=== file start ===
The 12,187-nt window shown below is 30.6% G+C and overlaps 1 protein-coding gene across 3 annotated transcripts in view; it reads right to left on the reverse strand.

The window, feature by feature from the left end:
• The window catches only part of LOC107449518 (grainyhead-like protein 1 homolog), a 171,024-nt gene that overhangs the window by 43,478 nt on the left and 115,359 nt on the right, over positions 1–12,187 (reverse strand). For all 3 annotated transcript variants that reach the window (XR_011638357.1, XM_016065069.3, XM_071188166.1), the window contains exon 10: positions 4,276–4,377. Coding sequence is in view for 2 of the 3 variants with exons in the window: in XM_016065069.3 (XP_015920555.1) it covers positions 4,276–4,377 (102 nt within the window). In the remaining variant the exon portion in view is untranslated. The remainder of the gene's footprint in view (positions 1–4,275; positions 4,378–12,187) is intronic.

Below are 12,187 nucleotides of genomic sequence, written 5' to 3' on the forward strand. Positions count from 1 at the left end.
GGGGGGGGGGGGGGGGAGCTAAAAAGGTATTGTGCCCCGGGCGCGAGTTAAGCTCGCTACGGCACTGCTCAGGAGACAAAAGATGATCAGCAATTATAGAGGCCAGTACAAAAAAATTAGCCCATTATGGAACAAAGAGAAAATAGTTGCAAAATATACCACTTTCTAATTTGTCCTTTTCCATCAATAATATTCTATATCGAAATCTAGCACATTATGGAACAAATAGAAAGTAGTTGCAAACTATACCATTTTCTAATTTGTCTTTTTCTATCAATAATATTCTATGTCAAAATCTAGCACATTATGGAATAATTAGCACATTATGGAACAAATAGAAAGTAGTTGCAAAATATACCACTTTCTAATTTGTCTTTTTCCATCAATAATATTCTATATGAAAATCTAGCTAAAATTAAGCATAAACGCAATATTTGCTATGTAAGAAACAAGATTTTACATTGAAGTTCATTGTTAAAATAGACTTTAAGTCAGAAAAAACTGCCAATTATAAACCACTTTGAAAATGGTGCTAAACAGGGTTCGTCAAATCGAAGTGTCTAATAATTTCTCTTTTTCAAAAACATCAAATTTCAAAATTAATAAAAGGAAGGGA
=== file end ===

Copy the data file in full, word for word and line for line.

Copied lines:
The 12,187-nt window shown below is 30.6% G+C and overlaps 1 protein-coding gene across 3 annotated transcripts in view; it reads right to left on the reverse strand.

The window, feature by feature from the left end:
• The window catches only part of LOC107449518 (grainyhead-like protein 1 homolog), a 171,024-nt gene that overhangs the window by 43,478 nt on the left and 115,359 nt on the right, over positions 1–12,187 (reverse strand). For all 3 annotated transcript variants that reach the window (XR_011638357.1, XM_016065069.3, XM_071188166.1), the window contains exon 10: positions 4,276–4,377. Coding sequence is in view for 2 of the 3 variants with exons in the window: in XM_016065069.3 (XP_015920555.1) it covers positions 4,276–4,377 (102 nt within the window). In the remaining variant the exon portion in view is untranslated. The remainder of the gene's footprint in view (positions 1–4,275; positions 4,378–12,187) is intronic.

Below are 12,187 nucleotides of genomic sequence, written 5' to 3' on the forward strand. Positions count from 1 at the left end.
GGGGGGGGGGGGGGGGAGCTAAAAAGGTATTGTGCCCCGGGCGCGAGTTAAGCTCGCTACGGCACTGCTCAGGAGACAAAAGATGATCAGCAATTATAGAGGCCAGTACAAAAAAATTAGCCCATTATGGAACAAAGAGAAAATAGTTGCAAAATATACCACTTTCTAATTTGTCCTTTTCCATCAATAATATTCTATATCGAAATCTAGCACATTATGGAACAAATAGAAAGTAGTTGCAAACTATACCATTTTCTAATTTGTCTTTTTCTATCAATAATATTCTATGTCAAAATCTAGCACATTATGGAATAATTAGCACATTATGGAACAAATAGAAAGTAGTTGCAAAATATACCACTTTCTAATTTGTCTTTTTCCATCAATAATATTCTATATGAAAATCTAGCTAAAATTAAGCATAAACGCAATATTTGCTATGTAAGAAACAAGATTTTACATTGAAGTTCATTGTTAAAATAGACTTTAAGTCAGAAAAAACTGCCAATTATAAACCACTTTGAAAATGGTGCTAAACAGGGTTCGTCAAATCGAAGTGTCTAATAATTTCTCTTTTTCAAAAACATCAAATTTCAAAATTAATAAAAGGAAGGGA